Introduction: I chose to investigate this topic out of pure curiosity to see how the length of a pendulum affects its period of motion. A pendulum is a suspended point of mass, hung from a fixed point on an inextensible cord. When it is pulled and released from one side of its equilibrium, at x°, the pendulum swings back and forth on a vertical plane under the influence of gravity (La Né Powers, 2006). The motion is periodic and oscillatory; I am determining the oscillation or otherwise known as the period of motion (Resnick & Malliday, 1977, pp. 310-311). The period of motion is the amount of time taken to swing back and forth once, measured in seconds and symbolised by T (Kurtus, 2010). Galileo discovered pendulums and he found that the period of motion is proportional to the square root of the length - T∝√l (Morgan, 1995).
Due to the research carried out, I have discovered that the correct method of measuring the independent variable (length of the string) is from the fixed point it is hung from (fulcrum) to the center of the mass (Cory, 2004)(Encyclopedia Britannica, 2011). The formula F=-mg sinθ shows that when a pendulum is displaced from its equilibrium, it is brought back to the center by restoring force ("Pendulum," 2008). Newton’s second law, F=Ma=(d^2 (Lθ))/(dt^2 ) , shows that the arc which the pendulum swings through is actually a segment of a circle – with the radius being the length of the pendulum. The combination of these formulae demonstrates that the mass of a pendulum is independent to its period of motion (Encyclopedia Britannica, 2011). I concluded from this that a specific weight for my pendulum is not necessary, although it must remain constant. As seen in the above equation, this restoring force is...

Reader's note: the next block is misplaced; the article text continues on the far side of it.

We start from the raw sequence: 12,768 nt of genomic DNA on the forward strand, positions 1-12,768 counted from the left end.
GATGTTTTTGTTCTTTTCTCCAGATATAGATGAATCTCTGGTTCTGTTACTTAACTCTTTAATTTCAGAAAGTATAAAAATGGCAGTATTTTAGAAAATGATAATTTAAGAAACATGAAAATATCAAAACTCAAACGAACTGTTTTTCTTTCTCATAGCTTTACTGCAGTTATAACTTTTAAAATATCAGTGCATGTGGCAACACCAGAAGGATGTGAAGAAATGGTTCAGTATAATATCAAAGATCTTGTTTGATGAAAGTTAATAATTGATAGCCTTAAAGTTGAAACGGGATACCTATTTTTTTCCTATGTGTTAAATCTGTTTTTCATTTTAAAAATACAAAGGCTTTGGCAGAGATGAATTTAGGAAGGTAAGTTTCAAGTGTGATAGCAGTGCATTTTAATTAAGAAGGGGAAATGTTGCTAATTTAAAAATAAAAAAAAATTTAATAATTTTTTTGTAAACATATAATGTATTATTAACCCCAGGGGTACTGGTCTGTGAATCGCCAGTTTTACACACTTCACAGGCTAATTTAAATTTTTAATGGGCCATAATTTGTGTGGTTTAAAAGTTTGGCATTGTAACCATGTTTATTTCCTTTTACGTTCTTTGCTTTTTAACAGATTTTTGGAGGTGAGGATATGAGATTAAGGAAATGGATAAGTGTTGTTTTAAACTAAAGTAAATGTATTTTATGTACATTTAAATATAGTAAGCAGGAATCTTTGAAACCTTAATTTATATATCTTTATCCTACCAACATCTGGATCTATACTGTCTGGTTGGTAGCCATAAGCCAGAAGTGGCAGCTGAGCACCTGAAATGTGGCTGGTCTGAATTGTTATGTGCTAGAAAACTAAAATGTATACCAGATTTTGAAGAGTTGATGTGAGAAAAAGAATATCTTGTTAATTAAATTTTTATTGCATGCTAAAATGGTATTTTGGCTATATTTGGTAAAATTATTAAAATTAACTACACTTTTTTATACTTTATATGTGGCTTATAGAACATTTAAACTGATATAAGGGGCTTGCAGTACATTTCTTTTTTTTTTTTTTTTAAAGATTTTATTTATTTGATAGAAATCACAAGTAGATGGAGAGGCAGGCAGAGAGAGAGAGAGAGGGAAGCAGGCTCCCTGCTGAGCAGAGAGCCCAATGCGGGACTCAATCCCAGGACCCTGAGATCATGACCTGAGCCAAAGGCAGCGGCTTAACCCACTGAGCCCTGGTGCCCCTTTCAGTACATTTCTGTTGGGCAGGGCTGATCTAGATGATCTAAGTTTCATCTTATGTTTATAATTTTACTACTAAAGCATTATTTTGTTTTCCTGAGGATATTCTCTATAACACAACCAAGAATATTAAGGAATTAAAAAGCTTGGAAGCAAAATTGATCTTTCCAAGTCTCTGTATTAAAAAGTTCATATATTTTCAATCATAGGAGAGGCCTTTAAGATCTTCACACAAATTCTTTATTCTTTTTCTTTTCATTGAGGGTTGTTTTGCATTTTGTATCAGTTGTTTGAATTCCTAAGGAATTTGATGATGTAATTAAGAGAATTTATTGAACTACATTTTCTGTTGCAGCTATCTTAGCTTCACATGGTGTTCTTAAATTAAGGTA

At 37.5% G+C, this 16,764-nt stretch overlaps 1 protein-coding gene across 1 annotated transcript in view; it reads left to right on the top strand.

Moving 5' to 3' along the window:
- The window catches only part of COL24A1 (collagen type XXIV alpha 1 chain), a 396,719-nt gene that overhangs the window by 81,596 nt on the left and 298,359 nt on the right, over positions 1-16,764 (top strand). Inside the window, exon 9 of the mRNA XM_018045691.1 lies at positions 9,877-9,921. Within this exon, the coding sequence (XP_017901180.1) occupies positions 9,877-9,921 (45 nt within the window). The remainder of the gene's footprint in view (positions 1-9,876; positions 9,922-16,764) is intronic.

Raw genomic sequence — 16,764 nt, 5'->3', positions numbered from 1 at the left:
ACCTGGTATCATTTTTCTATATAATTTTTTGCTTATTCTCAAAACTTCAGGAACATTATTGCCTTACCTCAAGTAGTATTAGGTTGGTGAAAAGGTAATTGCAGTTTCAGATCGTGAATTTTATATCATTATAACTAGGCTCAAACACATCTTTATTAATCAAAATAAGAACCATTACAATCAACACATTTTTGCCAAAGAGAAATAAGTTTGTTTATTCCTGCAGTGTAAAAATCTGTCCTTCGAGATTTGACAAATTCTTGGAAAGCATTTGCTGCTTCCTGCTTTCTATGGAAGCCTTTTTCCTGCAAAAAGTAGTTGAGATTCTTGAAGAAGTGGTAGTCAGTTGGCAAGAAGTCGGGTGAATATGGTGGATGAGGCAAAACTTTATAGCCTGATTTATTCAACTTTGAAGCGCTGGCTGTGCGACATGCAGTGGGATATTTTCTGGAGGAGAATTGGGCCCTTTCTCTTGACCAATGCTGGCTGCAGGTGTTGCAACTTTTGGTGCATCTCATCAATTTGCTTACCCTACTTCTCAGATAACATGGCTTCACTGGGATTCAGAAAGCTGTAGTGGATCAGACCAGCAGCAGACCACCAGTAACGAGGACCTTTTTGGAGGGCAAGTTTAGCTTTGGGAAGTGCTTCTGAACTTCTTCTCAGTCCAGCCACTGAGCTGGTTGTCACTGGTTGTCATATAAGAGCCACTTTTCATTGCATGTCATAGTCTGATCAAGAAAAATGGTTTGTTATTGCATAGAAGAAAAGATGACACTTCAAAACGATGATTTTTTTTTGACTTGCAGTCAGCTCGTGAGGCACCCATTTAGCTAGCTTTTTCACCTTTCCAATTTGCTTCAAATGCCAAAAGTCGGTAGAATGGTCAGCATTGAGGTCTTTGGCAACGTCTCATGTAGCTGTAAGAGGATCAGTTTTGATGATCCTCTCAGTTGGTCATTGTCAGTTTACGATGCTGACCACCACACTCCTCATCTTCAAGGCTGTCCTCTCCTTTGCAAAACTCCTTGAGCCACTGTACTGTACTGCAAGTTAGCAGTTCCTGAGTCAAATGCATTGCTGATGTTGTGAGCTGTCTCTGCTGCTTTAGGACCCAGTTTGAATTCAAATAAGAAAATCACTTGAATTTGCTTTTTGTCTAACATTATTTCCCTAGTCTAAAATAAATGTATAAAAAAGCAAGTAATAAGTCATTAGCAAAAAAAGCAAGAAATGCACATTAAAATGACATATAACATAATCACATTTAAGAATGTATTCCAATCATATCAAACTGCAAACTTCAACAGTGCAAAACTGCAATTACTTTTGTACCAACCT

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...of motion (T), measured in seconds and milliseconds. Time is recorded for five periods and averaged (T=t/5). Repeated five times for each length and averaged.
Constant variables: the environmental conditions (enclosed indoor area), the weight of the pendulum, repeated the same amount of times for each length, released from 10°, and the pendulum is released with the same tension in the string each time
160cm of 8 strand braided nylon bricklayer’s line
17.07grams worth of 5/16” zinc plated mudguard washers
Scientific scales reading from 100-0.01grams
A stopwatch measuring to the milliseconds
Spring clamp with a hole in the handle
A capable assistant
Stool (if needed)
Clamp the spring clamp to an object over 160cm high without obstructions underneath and with the hole facing downwards.
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